Other methods of fertility preservation are currently felt to be experimental, however have not been adequately evaluated in those with breast cancer. Such methods include: ovarian tissue cryopreservation and transplantation. While successful pregnancies have been witnessed, around 19 live births to date, the theoretical concern remains with reimplanting ovarian tissue with potential of reintroducing cancer cells (24).
Most clinicians advise women completing initial diagnosis and treatment for breast cancer to wait at least 2 years before becoming pregnant based on this time period being associated with the highest risk of recurrence. However, there is no published data to support this recommendation. The only established guidelines are from the Society of Obstetricians and Gynaecologists of Canada from 2002, recommending waiting at least 3 years before attempting pregnancy, 5 years if there is nodal involvement (33). As an unfortunate result, this lack of data surrounding the timing pregnancy after BC have contributed to an induced abortion rate around 30% (34).
Multiple studies have shown pregnancy after BC to have no increased risk of recurrence and perhaps even a protective effect. A large meta-analysis of four large registry-based series that included 1,244 pregnancies after BC compared to over 18,000 controls showed that waiting 2 years or more had no impact on disease free survival compared to matched controls (35). Interesting, BC patients that became pregnant within 2 years of their BC diagnosis had a better disease free survival, suggesting that becoming pregnant after treatment for breast cancer may even have a protective effect with a decreased (35) risk of death of 41%. This effect was not significantly modified by age at diagnosis, tumor size, nodal status, or reproductive history before a diagnosis of BC. Results may be biased by what is termed a “healthy mother effect”, proposing that women with a diagnosis of breast cancer who subsequently conceive are a self-selecting group of women with a better prognosis (36). A meta-analysis attempting to overcome the healthy mother bias showed that overall survival was statistically higher among patients who became pregnant at least 10 months after a BC diagnosis than amongst those who did not (37). A third meta-analysis looking at the safety of pregnancy after surgical treatment for BC noted no increase in recurrence rates and a probable improvement in overall survival (38). A separate study specifically looked at the risk for women with an endocrine-sensitive breast cancer and reported that although endocrine sensitive tumors did confer a protective effect within the first 5 years after pregnancy it did not appear to have a detrimental effect on recurrence (34).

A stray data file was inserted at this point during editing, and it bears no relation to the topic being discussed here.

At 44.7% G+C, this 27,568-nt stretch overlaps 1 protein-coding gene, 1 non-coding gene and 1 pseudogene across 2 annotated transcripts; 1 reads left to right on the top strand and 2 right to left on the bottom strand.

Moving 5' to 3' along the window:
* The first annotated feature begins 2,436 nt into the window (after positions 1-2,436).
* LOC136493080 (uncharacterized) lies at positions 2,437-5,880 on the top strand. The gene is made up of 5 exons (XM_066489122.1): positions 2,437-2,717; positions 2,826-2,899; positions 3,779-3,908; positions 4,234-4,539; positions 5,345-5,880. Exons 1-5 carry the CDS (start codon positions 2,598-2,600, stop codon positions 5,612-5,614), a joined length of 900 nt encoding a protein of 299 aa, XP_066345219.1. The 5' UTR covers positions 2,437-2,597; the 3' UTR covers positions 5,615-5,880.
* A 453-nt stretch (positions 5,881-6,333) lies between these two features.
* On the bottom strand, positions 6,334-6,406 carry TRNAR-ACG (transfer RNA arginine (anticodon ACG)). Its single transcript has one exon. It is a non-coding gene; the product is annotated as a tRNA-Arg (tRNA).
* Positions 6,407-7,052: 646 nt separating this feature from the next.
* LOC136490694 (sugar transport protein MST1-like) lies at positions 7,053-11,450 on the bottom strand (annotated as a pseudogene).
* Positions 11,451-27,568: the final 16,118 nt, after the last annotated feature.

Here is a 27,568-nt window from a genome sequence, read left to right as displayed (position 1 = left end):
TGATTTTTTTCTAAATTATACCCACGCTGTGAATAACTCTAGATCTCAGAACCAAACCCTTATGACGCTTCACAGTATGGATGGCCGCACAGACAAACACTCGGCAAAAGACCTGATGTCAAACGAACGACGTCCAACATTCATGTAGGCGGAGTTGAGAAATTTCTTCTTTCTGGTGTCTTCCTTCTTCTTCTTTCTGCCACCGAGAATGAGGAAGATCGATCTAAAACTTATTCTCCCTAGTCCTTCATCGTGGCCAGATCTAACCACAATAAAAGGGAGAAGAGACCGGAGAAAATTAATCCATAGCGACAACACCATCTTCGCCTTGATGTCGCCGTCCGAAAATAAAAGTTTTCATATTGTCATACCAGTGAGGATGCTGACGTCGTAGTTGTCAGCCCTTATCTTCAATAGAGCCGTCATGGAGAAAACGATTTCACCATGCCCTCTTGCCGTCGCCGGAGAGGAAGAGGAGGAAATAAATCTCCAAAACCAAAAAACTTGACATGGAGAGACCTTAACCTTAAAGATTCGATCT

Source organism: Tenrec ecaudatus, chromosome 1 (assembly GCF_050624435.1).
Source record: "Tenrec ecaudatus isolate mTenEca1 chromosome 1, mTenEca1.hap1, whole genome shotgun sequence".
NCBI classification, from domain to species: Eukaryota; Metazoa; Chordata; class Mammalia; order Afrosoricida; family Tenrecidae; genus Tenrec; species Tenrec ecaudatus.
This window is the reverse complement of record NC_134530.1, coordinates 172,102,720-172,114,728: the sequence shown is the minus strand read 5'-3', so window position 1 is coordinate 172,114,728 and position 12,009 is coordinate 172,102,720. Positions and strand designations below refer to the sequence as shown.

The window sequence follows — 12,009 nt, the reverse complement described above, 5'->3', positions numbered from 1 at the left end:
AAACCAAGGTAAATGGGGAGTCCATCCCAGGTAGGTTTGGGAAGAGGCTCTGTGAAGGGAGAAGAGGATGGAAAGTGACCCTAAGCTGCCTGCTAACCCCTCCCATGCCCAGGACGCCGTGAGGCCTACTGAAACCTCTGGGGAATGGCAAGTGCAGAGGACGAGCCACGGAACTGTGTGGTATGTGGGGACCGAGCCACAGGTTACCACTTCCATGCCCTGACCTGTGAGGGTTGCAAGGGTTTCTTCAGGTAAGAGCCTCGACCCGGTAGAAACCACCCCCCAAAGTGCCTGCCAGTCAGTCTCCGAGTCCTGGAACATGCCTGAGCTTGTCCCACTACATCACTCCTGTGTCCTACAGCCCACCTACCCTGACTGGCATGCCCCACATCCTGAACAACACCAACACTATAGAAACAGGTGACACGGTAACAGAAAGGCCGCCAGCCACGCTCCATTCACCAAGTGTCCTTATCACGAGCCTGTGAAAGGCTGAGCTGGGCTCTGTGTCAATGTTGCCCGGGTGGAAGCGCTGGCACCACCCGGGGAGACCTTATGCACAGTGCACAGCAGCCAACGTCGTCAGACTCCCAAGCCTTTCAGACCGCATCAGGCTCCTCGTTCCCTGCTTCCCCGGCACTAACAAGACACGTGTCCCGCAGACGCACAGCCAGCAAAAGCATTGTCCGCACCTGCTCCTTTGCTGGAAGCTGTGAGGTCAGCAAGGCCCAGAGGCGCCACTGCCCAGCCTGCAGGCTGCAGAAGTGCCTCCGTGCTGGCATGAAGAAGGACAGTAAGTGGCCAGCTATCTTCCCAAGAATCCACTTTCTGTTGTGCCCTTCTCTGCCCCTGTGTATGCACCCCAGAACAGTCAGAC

For women with a HER2-positive breast cancer, we suggest deferring pregnancy until all treatment has completed, especially given the improvement in disease-free and overall survival with HER2 based therapies. In addition, timing should take in to account the individual risk of relapse, with some experts suggesting that for women at high risk, deferring pregnancy for up to 5 years should be considered. Waiting as long as 5 years may be advised in women with a high risk of relapse (33,39). However, for those at low risk, waiting as little as 6 months may be safe. Although data are limited, one study in Australia included the outcomes of 62 women who conceived pregnancy less than 2 years after a breast cancer diagnosis (40). While waiting at least 2 years before conception was significantly associated with a survival advantage, women who waited at least 6 months also experienced a protective effect (HR =0.48; 95% CI, 0.27–0.83), although it was not a statistically significant result.
In summary, there are no established guidelines regarding the timing of conception after diagnosis and treatment of breast cancer. Studies are suggestive of a protective effect of pregnancy and improved survival in women treated with BC compared to matched controls. Newer therapies that came out after many of the women in these studies were treated may improve prognosis further. Waiting until the completion of adjuvant therapies may be advised, especially for women at higher risk of recurrence. However, decisions must be weighed against the risk of advanced maternal age and a lower success of becoming pregnant after treatment for breast cancer. A global prospective clinical trial by The Breast International Group (BIG) and North American Breast Cancer Group (NABCG) Endocrine Working Group (the POSITIVE trial) is looking at the feasibility and impact of a temporary treatment interruption of endocrine therapy to allow conception (41).
With improvements in screening, detection, and treatment, most women diagnosed with breast cancer can have a good prognosis. Hence, the attention to quality of life is as important as the administration of effective systemic therapies. Recognizing that treatment can have life-altering impacts for women and their partners is essential, as is the provision of education and options (for treatment and for specialty referral).
Conflicts of Interest: Dr. Dizon is a Section Editor for UpToDate and serves on the Board of Directors for the Patty Brisben Foundation.